When it comes to the things we wish were more abundant in our lives, sleep is first on the list (followed closely by cash and holidays, of course). But if feeling tired has become your daily default, there could be something more serious at play than simply not getting enough sleep. Instead of putting up with feeling perpetually exhausted, it’s time to take a close look at your health to find the root of the problem.
Low iron levels
Feel fatigued regardless of how much sleep you’re getting? Have dry nails or shortness of breath? Feel dizzy sometimes? You could be one of the 10 per cent of Australian women under 50 whose body has depleted iron stores. Iron deficiency can occur when your diet is lacking in iron or if your ability to absorb iron is impeded. The scary news? If you don’t get on top of it, your iron deficiency could turn into anaemia (a condition whereby your blood doesn’t produce an adequate amount of healthy blood cells).
If all of this is sounding very familiar, the first step to feeling full of energy again is heading to see your GP for a check-up and blood test. Some common ways to remedy low iron are upping your red meat intake, taking iron supplements, or in serious cases, having an iron infusion. As with anything where your health is concerned, take your doctor’s advice first and foremost.
You’re not exercising enough
Is your main form of exercise the small walk from your bus stop to work each day? It’s seems counterintuitive, but exercising more often will actually boost your energy levels. Farewell, exhaustion. In 2008, University of Georgia researchers studied a group of 36 volunteers who often felt tired and didn’t exercise regularly. They split the volunteers into three groups - a control group did no exercise, one group undertook 20 minutes of moderate intensity aerobic exercise three times a week for a period of six weeks, and another group did low intensity aerobic exercise over the same period.
The results, published in the Psychotherapy and Psychosomatic journal, found that the two groups that exercised had a 20% increase in energy levels, compared to those who didn’t exercise at all. Lead author of the study, Dr Tim Puetz, said that believing a quick workout will leave us “worn out” when we’re already feeling tired isn’t true. “We have shown that regular exercise can actually go a long way in increasing feelings of energy - particularly in sedentary individuals,” Dr Puetz explained in a media release.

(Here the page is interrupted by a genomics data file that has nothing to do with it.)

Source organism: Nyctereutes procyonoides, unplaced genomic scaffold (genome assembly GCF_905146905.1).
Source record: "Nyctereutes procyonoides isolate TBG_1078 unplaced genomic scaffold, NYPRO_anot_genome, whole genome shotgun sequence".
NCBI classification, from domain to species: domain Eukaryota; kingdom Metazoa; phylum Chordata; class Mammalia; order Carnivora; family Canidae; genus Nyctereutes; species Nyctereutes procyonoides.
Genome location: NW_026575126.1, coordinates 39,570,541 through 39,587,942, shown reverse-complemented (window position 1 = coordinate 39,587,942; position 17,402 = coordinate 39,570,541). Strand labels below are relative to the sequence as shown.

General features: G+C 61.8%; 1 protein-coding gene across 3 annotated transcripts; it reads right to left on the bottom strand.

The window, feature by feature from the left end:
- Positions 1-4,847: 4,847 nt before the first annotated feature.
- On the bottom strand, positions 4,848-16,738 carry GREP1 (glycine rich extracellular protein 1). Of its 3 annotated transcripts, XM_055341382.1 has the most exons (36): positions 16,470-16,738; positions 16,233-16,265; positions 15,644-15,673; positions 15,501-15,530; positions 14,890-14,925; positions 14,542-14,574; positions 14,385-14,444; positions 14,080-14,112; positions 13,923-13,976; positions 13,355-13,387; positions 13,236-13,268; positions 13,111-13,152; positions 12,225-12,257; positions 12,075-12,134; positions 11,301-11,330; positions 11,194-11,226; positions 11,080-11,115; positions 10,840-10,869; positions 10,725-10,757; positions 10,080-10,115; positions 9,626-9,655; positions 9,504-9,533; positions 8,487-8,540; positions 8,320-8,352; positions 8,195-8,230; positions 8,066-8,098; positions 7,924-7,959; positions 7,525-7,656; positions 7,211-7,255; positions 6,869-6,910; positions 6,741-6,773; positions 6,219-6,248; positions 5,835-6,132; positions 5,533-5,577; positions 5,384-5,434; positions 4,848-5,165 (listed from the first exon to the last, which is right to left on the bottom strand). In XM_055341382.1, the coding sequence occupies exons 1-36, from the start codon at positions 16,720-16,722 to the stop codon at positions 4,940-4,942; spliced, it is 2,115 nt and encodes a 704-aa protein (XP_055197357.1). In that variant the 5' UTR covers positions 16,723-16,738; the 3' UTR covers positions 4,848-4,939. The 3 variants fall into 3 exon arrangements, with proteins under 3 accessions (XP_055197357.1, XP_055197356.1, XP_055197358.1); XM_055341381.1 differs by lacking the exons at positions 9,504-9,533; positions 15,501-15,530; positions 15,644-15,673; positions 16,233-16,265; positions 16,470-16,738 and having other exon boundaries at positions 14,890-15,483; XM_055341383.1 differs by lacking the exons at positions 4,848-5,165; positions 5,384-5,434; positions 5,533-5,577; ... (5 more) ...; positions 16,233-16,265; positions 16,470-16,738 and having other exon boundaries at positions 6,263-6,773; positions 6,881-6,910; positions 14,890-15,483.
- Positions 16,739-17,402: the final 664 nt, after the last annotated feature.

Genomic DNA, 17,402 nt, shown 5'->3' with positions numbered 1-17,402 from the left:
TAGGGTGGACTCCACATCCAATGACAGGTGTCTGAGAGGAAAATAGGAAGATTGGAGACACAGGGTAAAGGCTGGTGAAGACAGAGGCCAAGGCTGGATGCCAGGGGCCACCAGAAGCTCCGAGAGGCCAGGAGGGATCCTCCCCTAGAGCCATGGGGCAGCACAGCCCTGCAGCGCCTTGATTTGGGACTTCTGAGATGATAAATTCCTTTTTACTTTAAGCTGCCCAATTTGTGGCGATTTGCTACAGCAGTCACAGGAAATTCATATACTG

Your thyroid might just be a little, unassuming gland located in your throat but it can be responsible for you uttering “I’m so tired” around 43 times a day. About 5 per cent of Aussies are thought to have a prevalence of subclinical hypothyroidism - caused by slightly higher or lower levels of Thyroid Stimulating Hormone - which can manifest in symptoms of tiredness. As with any health issue, it’s important to head to your doctor to get a proper diagnosis and treatment plan tailored to your needs.
Your diet needs a rethink
If you can barely get through the morning without stifling multiple yawns, it might be time to look at the food you’re fuelling your body with. Opt for complex carbohydrates (like wholegrain bread, oats, nuts and seeds) over simple carbohydrates (think white bread, rice and pasta) as they release glucose into the blood slowly and gradually, meaning your energy levels will stay nice and constant. Be sure to also include plenty of iron-rich foods (hello read meat, spinach, baked beans) in your diet and boost your body’s ability to absorb it by coupling them with vitamin C-rich foods (think oranges and tomatoes). If you only do one thing to boost your energy levels, try to fit a banana into your everyday diet. With vitamins C and B6, potassium and protein, bananas really are nature’s energy bar.
If you are concerned about your health, wellbeing or sleep, your first port of call should be your GP, who will advise a correct treatment plan.